“Okay,” she sighed, “Say my offset can take a number from 1 to 10. The window tells me our number is between 1 and 2. What would my offset value be, to represent 1.4?”

“Well the offset should be 4, because between 1 and 2, we can go up by only 0.1 if we divide it equally, and the fourth such number will give us 1.4, because $1 + 4 \times 0.1$”

“Correct. Now say our range is from 2 to 4. How do I get… 2.5?”

Yoge thought for a while, and said, “Oh, you can’t.”
“If I divide the numbers between 2 and 4 by 10, I can only go up by 0.2 with each index. So I can represent 2.4 and 2.6, but not 2.5!”

“Exactly. So the larger your number—”

“The lesser the precision at which I can represent it,” said Yoge, wide-eyed.

“But what does this have to do with Money Bunny?” he said.

“How much coin did you have in the game?”

“A lot actually,” said Yoge smugly – “Something like 10000000000000000 at least with all my hacking going on.”

“Yes, and with a float that large, you are getting so imprecise that adding one does not let you jump to the next number. It just rounds back to the same number. Try adding a larger number and it should work. Or better yet, ask the developer to not use floats for a value that keeps increasing!”2

Yogenderprakashan Sarvepalli was so enlightened by this realization that he started levitating and slowly ascended to the heavens above.

You have already gone through the printed copy of IEEE 754 that you found lying around the office. It didn’t make much sense to you with it’s overly technical language, and the fact that the rats chewed off some of the sheets did not help.

But you did figure out a few things.

• The languages that did show 0.1 + 0.2 = 0.3 were just sheltering you from the harsh reality. The moment you configure the language’s print function to show upto 17 digits, you are presented with the all too familiar 0.30000000000000004
• You were being lied to about 0.1, 0.2 and 0.3. If you set the precision accordingly, you get the following in a Python interpreter:
    >>> # this just formats the number to 25 places
...
>>> print(f'{0.1: .25f}')
0.1000000000000000055511151
>>> print(f'{0.2: .25f}')
0.2000000000000000111022302
>>> print(f'{0.3: .25f}')
0.2999999999999999888977698


So the comparison fails at multiple levels. You are adding the wrong numbers in the first place to get another wrong number, and then you compare that with a third wrong number, expecting it to be true. Oof.

• Strangely enough you did notice this:
>>> print(f'{0.5: .50f}')
0.50000000000000000000000000000000000000000000000000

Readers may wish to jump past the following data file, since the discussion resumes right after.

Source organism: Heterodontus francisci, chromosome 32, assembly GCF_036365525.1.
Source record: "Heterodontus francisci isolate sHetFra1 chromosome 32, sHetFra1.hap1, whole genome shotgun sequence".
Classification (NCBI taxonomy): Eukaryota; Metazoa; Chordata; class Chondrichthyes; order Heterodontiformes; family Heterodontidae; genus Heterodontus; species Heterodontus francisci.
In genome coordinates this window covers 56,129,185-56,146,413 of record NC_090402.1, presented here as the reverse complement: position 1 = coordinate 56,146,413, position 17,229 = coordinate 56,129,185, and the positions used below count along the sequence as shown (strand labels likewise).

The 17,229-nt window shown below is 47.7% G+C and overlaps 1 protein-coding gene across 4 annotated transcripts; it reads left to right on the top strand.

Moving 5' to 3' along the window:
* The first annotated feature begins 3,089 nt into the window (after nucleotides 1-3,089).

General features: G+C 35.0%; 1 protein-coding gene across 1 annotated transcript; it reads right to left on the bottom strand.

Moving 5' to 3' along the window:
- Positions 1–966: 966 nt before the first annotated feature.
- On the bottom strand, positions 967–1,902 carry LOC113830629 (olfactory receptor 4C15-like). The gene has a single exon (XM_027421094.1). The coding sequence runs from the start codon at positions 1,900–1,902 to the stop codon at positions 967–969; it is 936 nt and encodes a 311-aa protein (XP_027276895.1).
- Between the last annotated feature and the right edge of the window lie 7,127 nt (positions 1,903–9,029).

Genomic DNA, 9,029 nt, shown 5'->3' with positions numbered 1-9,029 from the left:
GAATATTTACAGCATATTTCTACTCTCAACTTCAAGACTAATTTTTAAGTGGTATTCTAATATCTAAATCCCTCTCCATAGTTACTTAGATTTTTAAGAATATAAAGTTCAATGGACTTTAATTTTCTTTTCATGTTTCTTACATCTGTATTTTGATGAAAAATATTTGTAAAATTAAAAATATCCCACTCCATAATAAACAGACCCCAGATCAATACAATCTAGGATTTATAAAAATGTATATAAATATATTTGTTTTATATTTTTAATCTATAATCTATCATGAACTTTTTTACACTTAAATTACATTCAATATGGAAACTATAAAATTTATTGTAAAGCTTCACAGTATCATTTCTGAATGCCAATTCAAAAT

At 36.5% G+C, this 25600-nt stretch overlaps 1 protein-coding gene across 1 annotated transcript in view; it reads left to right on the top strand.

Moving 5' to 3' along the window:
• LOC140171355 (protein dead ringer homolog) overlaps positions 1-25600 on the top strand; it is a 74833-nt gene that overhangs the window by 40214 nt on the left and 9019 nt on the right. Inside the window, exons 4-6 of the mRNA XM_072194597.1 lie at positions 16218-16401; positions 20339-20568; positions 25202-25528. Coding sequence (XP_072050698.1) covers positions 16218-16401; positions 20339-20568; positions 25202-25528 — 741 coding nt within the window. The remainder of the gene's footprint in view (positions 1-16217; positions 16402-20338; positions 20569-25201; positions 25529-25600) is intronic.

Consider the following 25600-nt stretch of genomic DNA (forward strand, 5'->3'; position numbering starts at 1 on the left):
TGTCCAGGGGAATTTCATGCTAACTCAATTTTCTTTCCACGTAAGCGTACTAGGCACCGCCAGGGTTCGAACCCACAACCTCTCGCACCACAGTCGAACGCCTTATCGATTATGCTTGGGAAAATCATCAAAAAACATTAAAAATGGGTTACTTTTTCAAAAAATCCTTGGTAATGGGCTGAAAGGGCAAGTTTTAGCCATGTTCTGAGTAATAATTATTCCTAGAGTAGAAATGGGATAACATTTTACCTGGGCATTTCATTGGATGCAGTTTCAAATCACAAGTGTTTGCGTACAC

It got 0.5 exactly correct!

And you start noticing a pattern while typing away at the interpreter. Any fractional number which can be represented by a constant multiplied by a power of 2 gets represented correctly, like 0.125, 0.625, $\frac{23}{32}$, etc.

Power of two. Of course.

You try to write the binary representation of 0.1 by hand, which gives you:

0.000110011001...


A non-terminating sequence. 1001 at the end goes on forever. This is the binary version of something like a $1/3 = 0.333...$.

At some point the infinite binary sequence is chopped off because they had to fit the float in the 32 bits it was given. Hence the rounding error.

You also notice that when you print with the formatting a number like 1000000000000000.3 the fractional part gets more inaccurate than just 0.3. Looks like floats get less precise as the values increase. So clearly the designers of no_nukes.py should not select whatever floats their boats, and definitely not whatever bloats their floats.

Now that you finally understand the problem, you toy with the idea of what could have been, had you designed this program. Sigh. But one can still hope.

So the way you compare floats in a program is to define a relative tolerance that is acceptable to you, and handle a bunch of edge cases. In Java, it would look something like this:3

public static boolean nearlyEqual(float a, float b,
float epsilon) {
final float absA = Math.abs(a);
final float absB = Math.abs(b);
final float diff = Math.abs(a - b);

if (a == b) { // shortcut, handles infinities
return true;
} else if (a == 0 || b == 0 ||
(absA + absB < Float.MIN_NORMAL)) {
// a or b is zero or both are extremely close to it
// relative error is less meaningful here
return diff < (epsilon * Float.MIN_NORMAL);
} else { // use relative error
return diff / Math.min((absA + absB),
Float.MAX_VALUE) < epsilon;
}
}


Yikes.

You know it’s probably good to not really use floats at all. You don’t need the speed here, anyway. When it comes to preventing nukes from ending it all, it’s best to go slower but be precise. Maybe you could write a library that represents numbers digit-wise, and grow and reduce the digits by allocating memory as needed. Actually, does that already exist?

Wait, is that what Go was doing? It seems that Go has its numeric literals be arbitrary precision numbers, which turn into floating point as you put them in variables!

You go through the offline copies of the Python documentation, and find the document for Decimal. Perfect. This fixed point, arbitrary precision representation is what you need. Or what was needed to save the world.

And so you type in,

from decimal import Decimal

a = Decimal('0.1')
b = Decimal('0.2')

# lolz this will never launch nukes
if a + b == Decimal('0.3'):
do_nothing()
else:
launch_nukes()


If only you were hired.

### Appendix: How to make money disappear

Use floating point! You may think that small rounding errors may not be damaging enough, but do not worry, my friend, for errors collect over time.

Not only can small rounding errors that accumulate do wonders like reduce the index of a stock market to almost half its actual value, but it can also reduce customer credibility, knowing that your calculations are never accurate especially when money is involved :D

/end sarcasm